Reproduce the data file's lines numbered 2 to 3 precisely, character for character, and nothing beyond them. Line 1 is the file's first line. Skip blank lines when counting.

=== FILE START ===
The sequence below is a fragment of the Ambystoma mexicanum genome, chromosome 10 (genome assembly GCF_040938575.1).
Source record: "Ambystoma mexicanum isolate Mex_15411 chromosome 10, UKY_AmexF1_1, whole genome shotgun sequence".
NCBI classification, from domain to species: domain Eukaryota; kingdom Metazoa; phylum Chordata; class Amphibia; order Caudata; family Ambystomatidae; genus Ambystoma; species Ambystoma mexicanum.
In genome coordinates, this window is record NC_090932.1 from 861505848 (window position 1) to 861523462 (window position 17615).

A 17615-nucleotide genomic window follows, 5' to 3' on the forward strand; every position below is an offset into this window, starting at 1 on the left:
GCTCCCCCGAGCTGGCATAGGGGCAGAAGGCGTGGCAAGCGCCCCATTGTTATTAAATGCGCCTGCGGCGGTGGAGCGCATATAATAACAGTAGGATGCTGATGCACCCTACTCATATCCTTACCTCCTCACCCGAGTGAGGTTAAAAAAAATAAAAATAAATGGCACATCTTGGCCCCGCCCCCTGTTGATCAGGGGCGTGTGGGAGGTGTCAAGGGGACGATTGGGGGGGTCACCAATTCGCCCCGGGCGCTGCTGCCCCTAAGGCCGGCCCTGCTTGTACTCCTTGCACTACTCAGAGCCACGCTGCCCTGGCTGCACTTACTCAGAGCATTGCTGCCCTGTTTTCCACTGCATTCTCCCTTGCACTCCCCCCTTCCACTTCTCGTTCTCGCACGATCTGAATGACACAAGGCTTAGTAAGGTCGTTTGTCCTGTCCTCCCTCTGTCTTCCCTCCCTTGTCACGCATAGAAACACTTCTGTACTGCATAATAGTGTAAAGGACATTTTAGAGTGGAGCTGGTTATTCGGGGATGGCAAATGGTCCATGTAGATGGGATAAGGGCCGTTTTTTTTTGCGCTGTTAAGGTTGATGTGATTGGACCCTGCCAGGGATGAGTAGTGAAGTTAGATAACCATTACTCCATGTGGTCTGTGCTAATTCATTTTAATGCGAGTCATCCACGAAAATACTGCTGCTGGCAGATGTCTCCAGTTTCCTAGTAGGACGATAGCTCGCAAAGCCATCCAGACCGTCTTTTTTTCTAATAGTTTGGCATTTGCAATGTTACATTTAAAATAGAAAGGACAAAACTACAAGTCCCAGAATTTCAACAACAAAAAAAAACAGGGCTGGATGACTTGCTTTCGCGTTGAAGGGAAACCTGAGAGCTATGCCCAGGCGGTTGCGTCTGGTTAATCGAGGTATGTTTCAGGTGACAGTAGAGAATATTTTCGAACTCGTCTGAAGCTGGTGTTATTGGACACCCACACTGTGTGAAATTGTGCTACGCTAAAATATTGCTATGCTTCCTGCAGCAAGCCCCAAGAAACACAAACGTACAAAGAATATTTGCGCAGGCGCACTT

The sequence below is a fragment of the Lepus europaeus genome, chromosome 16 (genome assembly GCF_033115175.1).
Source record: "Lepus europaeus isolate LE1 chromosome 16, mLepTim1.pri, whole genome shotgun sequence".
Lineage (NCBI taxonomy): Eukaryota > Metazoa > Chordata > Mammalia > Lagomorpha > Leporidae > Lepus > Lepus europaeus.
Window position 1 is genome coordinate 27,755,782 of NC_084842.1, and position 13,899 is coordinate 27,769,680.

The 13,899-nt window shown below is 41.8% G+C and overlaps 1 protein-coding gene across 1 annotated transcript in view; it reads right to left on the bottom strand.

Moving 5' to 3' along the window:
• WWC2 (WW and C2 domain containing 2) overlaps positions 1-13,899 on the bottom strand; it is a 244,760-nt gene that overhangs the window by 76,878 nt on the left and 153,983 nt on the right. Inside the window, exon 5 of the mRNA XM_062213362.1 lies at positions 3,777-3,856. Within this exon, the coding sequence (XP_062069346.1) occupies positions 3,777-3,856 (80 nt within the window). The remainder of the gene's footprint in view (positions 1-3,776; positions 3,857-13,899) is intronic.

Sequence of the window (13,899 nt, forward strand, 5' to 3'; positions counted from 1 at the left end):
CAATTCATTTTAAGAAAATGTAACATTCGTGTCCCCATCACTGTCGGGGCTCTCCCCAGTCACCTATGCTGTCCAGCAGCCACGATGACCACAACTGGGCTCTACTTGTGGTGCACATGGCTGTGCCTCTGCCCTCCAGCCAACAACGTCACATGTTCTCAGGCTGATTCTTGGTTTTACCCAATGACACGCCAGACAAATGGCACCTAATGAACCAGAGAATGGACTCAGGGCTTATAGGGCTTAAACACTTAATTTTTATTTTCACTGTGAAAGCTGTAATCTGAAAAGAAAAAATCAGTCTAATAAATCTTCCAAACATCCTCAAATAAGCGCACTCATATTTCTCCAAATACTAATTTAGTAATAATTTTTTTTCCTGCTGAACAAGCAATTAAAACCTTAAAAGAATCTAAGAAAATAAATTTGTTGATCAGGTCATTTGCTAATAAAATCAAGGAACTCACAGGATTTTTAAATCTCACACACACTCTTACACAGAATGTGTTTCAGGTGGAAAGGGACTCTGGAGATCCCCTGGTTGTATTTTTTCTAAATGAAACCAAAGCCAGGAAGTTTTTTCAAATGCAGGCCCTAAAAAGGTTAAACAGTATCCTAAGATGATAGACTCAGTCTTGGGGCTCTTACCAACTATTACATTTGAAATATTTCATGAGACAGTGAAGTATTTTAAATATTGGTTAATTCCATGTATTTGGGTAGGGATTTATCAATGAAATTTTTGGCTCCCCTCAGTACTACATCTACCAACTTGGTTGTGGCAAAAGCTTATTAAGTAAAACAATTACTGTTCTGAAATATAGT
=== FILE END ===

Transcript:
Source record: "Ambystoma mexicanum isolate Mex_15411 chromosome 10, UKY_AmexF1_1, whole genome shotgun sequence".
NCBI classification, from domain to species: domain Eukaryota; kingdom Metazoa; phylum Chordata; class Amphibia; order Caudata; family Ambystomatidae; genus Ambystoma; species Ambystoma mexicanum.